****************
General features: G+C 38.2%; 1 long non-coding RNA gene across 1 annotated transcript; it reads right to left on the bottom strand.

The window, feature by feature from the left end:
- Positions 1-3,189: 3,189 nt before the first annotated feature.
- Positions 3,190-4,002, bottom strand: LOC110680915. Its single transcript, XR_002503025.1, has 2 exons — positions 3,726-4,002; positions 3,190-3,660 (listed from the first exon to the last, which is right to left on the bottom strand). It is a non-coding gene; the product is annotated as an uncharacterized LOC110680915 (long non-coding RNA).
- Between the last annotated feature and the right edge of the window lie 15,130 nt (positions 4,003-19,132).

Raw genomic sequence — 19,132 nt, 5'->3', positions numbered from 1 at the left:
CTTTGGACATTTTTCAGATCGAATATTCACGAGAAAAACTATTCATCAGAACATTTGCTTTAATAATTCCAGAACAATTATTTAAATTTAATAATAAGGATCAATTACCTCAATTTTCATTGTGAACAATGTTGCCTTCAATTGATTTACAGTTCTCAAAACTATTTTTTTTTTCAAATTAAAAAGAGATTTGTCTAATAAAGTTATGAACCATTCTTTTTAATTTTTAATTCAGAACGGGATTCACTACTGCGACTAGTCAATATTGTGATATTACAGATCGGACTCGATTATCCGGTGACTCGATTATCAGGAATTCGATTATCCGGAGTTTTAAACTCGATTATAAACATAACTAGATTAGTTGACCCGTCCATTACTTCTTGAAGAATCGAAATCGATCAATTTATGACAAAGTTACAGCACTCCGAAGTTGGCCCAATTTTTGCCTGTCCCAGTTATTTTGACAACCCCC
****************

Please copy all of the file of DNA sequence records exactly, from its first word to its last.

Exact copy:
General features: G+C 38.2%; 1 long non-coding RNA gene across 1 annotated transcript; it reads right to left on the bottom strand.

The window, feature by feature from the left end:
- Positions 1-3,189: 3,189 nt before the first annotated feature.
- Positions 3,190-4,002, bottom strand: LOC110680915. Its single transcript, XR_002503025.1, has 2 exons — positions 3,726-4,002; positions 3,190-3,660 (listed from the first exon to the last, which is right to left on the bottom strand). It is a non-coding gene; the product is annotated as an uncharacterized LOC110680915 (long non-coding RNA).
- Between the last annotated feature and the right edge of the window lie 15,130 nt (positions 4,003-19,132).

Raw genomic sequence — 19,132 nt, 5'->3', positions numbered from 1 at the left:
CTTTGGACATTTTTCAGATCGAATATTCACGAGAAAAACTATTCATCAGAACATTTGCTTTAATAATTCCAGAACAATTATTTAAATTTAATAATAAGGATCAATTACCTCAATTTTCATTGTGAACAATGTTGCCTTCAATTGATTTACAGTTCTCAAAACTATTTTTTTTTTCAAATTAAAAAGAGATTTGTCTAATAAAGTTATGAACCATTCTTTTTAATTTTTAATTCAGAACGGGATTCACTACTGCGACTAGTCAATATTGTGATATTACAGATCGGACTCGATTATCCGGTGACTCGATTATCAGGAATTCGATTATCCGGAGTTTTAAACTCGATTATAAACATAACTAGATTAGTTGACCCGTCCATTACTTCTTGAAGAATCGAAATCGATCAATTTATGACAAAGTTACAGCACTCCGAAGTTGGCCCAATTTTTGCCTGTCCCAGTTATTTTGACAACCCCC